In that way, Gr/Si diode will wake up only when input biasing or unwanted spikes exceed 3.5V. Until then, the 2D PN will safely perform rectification per its designed parameters (Figure 1(h)). In case III, when there are overvoltage’s in the circuits or spikes in the input, the Gr/Si diode turns on immediately, and a more significant portion of the current will pass through the Gr/Si diode instead of the 2D-PN diode, which helps in reduction of the electrical stress at 2D-PN diode and avoids breakdown as depicted in Figure. 1(i). A keen observation revealed that when the 2D PN diode is measured separately, the initial spike current was more prominent at switching input bias when compared with the cases I-III, which justifies that the Gr/Si diode passes the majority of current through it.

 

For a broader perspective, future electronics will be based on thin film materials capable of performing multiple tasks. It can be made possible by engineering their geometrical structure, interlayer charge dynamics, and selective excitonic properties to be employed in retinomorphic and neuromorphic sensing and computing. These developments have emerged artificial neural networks as a baseline for computationally complex real-world problems. We expect a rapid interest in developing such nanoelectronics-based devices with the help of 2D materials, thin film transistors, and TMDCs. Several types of research have investigated the failure mechanism in low-dimensional materials such as MoS2, WSe2, black-phosphorus (BP), carbon nanotubes (CNTs), graphene nanoribbons (GNR) and thin film graphene.

 Broadening the scope of the Gr/Si Schottky diode, the excellent charge absorption capability of the device finds its innovative application for on-chip protection of surge-initiated failures of sensitive 2D materials-based devices.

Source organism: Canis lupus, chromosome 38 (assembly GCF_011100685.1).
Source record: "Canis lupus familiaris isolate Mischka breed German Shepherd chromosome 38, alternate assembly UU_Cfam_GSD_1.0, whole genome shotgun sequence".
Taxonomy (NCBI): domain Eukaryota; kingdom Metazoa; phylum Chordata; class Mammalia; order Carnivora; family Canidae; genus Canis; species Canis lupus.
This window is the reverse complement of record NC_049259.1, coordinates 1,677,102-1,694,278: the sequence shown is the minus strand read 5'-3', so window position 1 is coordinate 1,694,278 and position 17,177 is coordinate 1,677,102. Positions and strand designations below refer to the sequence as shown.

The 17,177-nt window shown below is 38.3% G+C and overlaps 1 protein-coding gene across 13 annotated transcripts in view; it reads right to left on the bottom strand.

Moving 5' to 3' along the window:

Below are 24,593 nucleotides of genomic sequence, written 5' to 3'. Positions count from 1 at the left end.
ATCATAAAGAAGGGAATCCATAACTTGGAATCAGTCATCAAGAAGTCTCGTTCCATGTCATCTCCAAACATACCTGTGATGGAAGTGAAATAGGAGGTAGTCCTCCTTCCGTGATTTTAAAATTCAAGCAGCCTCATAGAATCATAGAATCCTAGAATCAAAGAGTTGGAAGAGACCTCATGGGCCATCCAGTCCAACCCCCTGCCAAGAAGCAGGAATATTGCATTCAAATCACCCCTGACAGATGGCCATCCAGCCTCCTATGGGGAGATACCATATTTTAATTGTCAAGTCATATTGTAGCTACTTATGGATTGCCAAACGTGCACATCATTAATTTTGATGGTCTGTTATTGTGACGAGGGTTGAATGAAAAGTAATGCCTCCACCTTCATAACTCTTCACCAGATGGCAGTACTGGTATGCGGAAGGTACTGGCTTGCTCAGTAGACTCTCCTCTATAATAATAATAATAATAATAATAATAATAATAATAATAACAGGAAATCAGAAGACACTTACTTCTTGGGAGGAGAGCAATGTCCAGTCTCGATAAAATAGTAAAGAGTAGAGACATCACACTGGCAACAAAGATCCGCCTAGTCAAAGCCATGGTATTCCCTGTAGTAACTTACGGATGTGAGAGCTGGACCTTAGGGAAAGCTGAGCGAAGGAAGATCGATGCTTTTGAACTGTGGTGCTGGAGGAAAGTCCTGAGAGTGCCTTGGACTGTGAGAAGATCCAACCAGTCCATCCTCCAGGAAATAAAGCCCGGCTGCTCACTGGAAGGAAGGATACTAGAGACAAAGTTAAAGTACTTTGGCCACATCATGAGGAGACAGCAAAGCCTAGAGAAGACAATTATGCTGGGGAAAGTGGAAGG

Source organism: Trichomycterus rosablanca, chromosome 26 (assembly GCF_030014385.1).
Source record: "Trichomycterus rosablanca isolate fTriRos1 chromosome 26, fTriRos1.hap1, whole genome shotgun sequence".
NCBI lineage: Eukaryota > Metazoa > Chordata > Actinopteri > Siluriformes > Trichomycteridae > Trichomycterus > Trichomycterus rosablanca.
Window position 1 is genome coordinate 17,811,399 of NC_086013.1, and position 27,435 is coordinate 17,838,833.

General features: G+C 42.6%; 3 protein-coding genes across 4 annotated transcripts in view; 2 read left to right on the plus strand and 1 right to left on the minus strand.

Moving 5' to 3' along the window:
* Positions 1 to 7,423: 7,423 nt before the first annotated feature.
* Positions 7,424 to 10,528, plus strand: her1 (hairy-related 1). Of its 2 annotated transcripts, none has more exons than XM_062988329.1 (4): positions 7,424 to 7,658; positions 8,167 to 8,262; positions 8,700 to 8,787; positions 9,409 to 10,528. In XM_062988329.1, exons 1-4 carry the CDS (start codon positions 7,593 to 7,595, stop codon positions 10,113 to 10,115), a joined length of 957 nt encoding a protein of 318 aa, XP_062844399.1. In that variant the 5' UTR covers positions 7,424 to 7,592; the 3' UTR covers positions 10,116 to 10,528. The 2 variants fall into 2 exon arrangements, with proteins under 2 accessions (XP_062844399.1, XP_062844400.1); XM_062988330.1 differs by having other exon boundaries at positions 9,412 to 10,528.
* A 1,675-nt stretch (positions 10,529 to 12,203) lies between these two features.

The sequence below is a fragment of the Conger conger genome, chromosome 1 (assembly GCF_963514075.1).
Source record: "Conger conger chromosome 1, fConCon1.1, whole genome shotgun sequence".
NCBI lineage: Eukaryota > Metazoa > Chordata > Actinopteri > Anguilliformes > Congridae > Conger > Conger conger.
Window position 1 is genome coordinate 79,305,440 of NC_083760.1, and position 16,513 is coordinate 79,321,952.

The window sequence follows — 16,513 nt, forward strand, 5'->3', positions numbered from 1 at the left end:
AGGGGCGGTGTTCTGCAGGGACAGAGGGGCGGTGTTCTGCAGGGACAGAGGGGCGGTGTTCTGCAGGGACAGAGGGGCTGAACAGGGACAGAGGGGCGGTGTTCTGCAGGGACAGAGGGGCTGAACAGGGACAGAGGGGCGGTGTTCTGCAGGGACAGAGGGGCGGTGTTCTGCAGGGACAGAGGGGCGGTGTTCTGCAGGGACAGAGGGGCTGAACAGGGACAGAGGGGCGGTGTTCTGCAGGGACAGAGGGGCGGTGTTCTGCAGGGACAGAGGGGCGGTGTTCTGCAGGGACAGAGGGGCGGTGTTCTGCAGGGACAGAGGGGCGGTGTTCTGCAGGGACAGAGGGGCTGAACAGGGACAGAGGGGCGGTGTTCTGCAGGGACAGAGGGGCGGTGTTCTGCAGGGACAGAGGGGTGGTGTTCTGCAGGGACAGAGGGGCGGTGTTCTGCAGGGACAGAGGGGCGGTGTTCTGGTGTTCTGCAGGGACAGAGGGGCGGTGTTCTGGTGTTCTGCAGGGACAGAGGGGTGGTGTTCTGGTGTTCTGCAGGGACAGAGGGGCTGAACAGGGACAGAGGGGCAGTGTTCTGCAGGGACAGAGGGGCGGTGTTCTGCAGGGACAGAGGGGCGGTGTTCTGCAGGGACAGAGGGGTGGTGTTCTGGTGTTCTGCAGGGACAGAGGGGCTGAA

When the Gr/Si diode is connected in parallel with the 2D PN diode, any surges or spikes in the circuit will appear on both devices simultaneously. Due to ultrafast response time and high current absorbing ability, the Gr/Si diode will absorb spikes and protect 2D sensitive devices. We simultaneously monitor the current of the 2D-PN and Schottky diode to observe the amount of current distributed at both devices. The Gr/Si Schottky diode routes excessive current to the circuit ground without letting it reach the sensitive circuit (2D-PN diode). The temporal current through 2D PN and Gr/Si Schottky diode with three configurations are presented in Fig. 7(g-i). In case I, the testing condition shows both devices are connected in parallel configurations (Fig. 7(g)). It is evident from the result that in the presence of electrical stress (Vin) in the circuit, Gr/Si silicon Schottky diode reacts more quickly after reaching its threshold voltage and absorbs most of the initial current. In the configuration presented in case II with a voltage clamping source of 3V connected in series with the Schottky diode, Gr/Si Schottky diode does not conduct in either biasing. In that way, Gr/Si diode will wake up only when input biasing or unwanted spikes exceed 3.5V. Until then, the 2D PN will safely perform rectification per its designed parameters (Fig. 7(h)). In case III, when there are overvoltage’s in the circuits or spikes in the input, the Gr/Si diode turns on immediately, and a more significant portion of the current will pass through the Gr/Si diode instead of the 2D-PN diode, which helps in reduction of the electrical stress at 2D-PN diode and avoids breakdown as depicted in Fig. 7(i). A keen observation revealed that when the 2D PN diode is measured separately, the initial spike current was more prominent at switching input bias when compared with the cases I-III, which justifies that the Gr/Si diode passes the majority of current through it.